Spinach is used to make stews, creams and purees, they can be eaten boiled, steamed … and can accompany potatoes, pasta, rice, meat or fish … They are also used to brighten up pizzas, cocas and empanadas, as they have a characteristic flavor that goes well with almost everything.
Recipe: Catalan spinach: sautéed with garlic, raisins and pine nuts.
Cabbages are a large family of foods; There are different types and each one has its peculiarities. If it is not specified what type it is, we usually refer to cabbage, which is what we will focus on. Although it is low in calories, the energy intake is the highest of the vegetables selected as an example. It provides about 25 Kcal per 100 g and this is because in addition to about 2 g of protein it contains about 4 g of carbohydrates. If we talk about micronutrients, the content is similar to the previous ones but somewhat lower in most cases, except for vitamin C, whose content stands out above the others. Now, we must remember that subjecting it to high temperatures deteriorates this vitamin, so if we take it cooked it will lose content.
Recipe: Cabbage rolls stuffed with rice, minced meat and almonds, and spices to taste.
- Lettuces, chard, spinach … are especially rich in nitrates. These are not a problem in themselves as they do not have toxic effects, however, in the withering process of vegetables, these nitrates can give rise to nitrites that are toxic and can cause methemoglobinemia, a blood disorder related to lack of transport of oxygen. This is especially relevant in babies and young children, so those under 12 months of age should avoid its consumption and limit children up to 3 years of age to a maximum of one daily serving. In addition, it is always advisable to consume these products well fresh and kept in refrigeration if they are not consumed the same day.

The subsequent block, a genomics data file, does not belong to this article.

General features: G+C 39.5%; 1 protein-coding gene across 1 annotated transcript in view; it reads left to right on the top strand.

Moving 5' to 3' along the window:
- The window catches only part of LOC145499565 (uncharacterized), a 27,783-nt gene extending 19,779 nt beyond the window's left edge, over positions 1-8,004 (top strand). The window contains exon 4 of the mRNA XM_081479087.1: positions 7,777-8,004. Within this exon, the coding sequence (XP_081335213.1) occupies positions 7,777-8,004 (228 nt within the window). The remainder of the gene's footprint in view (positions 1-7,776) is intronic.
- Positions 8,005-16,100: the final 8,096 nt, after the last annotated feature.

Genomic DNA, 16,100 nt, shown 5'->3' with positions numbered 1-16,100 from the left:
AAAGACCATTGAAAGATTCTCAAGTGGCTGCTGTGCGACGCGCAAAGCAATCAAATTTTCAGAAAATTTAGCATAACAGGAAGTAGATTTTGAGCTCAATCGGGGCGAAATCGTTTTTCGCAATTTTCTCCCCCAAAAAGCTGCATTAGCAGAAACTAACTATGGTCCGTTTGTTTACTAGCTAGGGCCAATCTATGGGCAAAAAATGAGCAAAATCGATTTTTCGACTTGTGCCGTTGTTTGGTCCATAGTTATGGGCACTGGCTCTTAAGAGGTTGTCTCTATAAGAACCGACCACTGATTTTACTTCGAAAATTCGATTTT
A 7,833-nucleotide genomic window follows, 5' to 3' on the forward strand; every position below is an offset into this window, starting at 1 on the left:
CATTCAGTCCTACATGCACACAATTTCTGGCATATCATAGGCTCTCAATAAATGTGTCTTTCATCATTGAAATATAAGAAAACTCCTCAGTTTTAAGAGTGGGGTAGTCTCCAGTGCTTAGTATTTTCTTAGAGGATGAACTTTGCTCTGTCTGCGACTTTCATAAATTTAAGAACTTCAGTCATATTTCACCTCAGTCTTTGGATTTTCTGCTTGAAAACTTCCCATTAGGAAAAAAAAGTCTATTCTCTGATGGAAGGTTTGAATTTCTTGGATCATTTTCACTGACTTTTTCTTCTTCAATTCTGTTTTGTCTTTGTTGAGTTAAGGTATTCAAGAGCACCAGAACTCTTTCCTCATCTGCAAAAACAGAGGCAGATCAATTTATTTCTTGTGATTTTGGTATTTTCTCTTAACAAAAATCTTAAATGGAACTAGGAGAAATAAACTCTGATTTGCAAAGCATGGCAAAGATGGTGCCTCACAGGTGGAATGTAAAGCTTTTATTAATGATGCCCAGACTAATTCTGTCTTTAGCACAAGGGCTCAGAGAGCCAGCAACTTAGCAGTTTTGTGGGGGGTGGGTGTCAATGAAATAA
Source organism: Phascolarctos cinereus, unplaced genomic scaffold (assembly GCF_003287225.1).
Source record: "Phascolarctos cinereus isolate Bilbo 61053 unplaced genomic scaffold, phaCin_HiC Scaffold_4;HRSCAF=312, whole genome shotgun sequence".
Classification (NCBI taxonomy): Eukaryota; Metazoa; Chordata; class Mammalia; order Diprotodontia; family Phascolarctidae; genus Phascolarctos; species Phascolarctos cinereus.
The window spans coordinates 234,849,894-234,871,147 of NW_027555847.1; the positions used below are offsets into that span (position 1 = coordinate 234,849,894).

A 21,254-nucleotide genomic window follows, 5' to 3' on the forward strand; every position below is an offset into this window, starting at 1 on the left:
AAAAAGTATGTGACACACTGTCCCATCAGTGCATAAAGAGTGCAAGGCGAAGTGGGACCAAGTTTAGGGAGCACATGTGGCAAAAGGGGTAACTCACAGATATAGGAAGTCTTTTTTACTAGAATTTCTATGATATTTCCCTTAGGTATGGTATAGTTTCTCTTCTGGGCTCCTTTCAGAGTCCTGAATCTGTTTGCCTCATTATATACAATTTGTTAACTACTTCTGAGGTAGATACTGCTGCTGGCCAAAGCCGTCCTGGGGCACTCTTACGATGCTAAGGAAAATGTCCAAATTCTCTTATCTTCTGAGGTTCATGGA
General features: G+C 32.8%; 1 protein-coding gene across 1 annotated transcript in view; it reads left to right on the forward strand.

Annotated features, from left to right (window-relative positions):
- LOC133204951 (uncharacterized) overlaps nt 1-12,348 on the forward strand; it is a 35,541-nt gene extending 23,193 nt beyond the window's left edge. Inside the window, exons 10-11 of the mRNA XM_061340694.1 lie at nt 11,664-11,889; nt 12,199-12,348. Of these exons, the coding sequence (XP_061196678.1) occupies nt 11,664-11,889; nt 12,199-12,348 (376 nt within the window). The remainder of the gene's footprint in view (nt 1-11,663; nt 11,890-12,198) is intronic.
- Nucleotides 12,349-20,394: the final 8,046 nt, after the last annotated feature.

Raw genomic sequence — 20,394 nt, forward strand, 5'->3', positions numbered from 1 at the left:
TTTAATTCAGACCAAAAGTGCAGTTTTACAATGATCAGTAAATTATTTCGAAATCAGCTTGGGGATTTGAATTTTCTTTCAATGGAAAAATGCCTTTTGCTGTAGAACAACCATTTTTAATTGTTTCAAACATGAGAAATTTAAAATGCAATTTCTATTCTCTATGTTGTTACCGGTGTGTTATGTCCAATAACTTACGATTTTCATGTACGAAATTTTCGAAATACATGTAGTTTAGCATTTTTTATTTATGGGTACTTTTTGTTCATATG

Similar to spinach, both in appearance (once cooked) and in nutritional content, its flavor is very different. Their versatility means that we include them in stews with legumes, accompanying meats or fish, in vegetable creams, etc. They provide about 20 Kcal per 100 g and we can highlight their content in sodium, potassium, calcium, magnesium and phosphorus, also that of carotenes although spinach offer us greater amounts.
Recipe: Swiss chard stew with potatoes, chickpeas and minced hazelnuts.
Endives (with 9.5 Kcal per 100 g) are the least caloric example of green leafy vegetables. They contain 94% water, 1.2 g of protein, about 2 g of fiber, and negligible amounts of fat and carbohydrates. If we talk about micronutrients, the amounts it offers are also lower as a general rule, however, we can highlight its folic acid content.
Their peculiar bitter taste means that we almost always complement them with foods with a powerful flavor, whether they are sauces or vinaigrettes, anchovies, cured cheeses, etc. Now, they can also be cooked on the grill and their bitterness will practically disappear.
Recipe: Endives with fresh cheese spread, bell peppers, olives and capers.